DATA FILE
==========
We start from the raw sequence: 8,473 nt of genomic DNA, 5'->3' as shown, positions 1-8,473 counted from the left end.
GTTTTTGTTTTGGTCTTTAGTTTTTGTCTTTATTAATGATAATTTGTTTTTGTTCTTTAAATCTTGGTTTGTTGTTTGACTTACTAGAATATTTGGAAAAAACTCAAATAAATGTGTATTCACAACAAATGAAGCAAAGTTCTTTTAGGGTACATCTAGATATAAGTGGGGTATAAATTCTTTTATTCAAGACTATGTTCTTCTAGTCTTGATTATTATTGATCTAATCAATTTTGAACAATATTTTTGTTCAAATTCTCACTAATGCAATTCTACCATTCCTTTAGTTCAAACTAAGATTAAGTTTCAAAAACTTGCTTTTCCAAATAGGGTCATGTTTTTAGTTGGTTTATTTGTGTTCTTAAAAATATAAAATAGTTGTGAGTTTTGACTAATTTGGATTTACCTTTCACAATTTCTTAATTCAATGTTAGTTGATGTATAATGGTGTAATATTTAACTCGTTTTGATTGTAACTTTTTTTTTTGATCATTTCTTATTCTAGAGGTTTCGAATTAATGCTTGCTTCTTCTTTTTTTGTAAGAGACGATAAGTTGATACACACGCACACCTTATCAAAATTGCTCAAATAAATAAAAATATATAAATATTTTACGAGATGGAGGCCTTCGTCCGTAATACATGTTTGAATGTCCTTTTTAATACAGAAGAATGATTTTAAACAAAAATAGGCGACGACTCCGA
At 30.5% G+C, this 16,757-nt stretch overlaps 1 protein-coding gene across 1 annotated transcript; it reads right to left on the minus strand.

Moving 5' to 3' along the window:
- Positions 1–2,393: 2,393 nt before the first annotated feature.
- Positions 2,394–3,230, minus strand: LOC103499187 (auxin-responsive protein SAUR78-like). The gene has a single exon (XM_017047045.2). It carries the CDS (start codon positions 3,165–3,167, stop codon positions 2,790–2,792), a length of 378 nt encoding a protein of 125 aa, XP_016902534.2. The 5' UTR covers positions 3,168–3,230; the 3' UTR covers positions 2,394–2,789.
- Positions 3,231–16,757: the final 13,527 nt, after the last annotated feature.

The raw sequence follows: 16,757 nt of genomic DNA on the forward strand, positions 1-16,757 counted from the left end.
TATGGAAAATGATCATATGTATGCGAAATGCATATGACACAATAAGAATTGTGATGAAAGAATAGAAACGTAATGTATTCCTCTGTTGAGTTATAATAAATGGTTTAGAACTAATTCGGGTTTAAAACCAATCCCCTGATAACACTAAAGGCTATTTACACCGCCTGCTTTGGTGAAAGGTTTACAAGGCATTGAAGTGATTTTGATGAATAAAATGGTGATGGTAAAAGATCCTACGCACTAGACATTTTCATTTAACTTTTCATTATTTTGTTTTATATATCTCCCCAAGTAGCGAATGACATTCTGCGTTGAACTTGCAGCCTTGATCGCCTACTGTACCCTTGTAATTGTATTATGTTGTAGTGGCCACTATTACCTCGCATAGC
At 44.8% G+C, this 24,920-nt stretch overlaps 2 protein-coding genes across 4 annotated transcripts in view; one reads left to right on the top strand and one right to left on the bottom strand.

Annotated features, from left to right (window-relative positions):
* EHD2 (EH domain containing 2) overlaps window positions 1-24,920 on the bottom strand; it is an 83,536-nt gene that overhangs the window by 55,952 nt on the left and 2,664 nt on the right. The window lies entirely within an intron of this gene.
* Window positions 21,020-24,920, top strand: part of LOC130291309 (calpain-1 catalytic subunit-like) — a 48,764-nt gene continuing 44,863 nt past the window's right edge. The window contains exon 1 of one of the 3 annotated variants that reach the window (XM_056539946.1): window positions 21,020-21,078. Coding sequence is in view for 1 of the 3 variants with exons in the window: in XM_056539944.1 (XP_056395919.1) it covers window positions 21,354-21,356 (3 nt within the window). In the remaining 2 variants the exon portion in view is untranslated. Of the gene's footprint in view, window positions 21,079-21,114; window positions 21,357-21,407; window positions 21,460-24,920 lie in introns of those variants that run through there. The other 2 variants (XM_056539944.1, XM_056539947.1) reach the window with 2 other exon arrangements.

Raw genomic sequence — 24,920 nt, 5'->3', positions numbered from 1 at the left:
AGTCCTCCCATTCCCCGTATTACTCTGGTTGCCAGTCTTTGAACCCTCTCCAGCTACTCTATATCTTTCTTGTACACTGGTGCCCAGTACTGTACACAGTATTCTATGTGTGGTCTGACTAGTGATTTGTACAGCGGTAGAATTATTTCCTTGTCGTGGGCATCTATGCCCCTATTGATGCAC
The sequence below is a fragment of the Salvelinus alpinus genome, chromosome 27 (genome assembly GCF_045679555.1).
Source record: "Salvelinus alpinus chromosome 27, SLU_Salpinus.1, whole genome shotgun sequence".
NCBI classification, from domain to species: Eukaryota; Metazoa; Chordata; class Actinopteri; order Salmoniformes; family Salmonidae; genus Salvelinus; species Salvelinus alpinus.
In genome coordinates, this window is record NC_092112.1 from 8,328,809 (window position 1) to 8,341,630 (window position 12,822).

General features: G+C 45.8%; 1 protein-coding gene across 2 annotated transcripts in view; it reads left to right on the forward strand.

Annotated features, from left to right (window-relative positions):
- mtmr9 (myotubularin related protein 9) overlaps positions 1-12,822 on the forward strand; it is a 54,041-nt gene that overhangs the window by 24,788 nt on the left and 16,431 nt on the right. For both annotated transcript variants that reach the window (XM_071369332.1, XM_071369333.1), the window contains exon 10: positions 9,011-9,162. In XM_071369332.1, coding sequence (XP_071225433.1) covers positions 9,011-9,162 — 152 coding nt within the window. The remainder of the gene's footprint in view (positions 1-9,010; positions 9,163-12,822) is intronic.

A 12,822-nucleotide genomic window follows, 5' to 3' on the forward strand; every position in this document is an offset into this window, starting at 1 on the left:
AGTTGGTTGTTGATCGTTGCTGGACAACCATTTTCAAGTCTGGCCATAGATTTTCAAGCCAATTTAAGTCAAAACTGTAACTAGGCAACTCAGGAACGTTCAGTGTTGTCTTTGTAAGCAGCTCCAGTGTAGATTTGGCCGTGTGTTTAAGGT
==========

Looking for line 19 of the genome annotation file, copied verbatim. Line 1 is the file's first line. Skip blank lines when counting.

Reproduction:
In genome coordinates, this window is record NC_092112.1 from 8,328,809 (window position 1) to 8,341,630 (window position 12,822).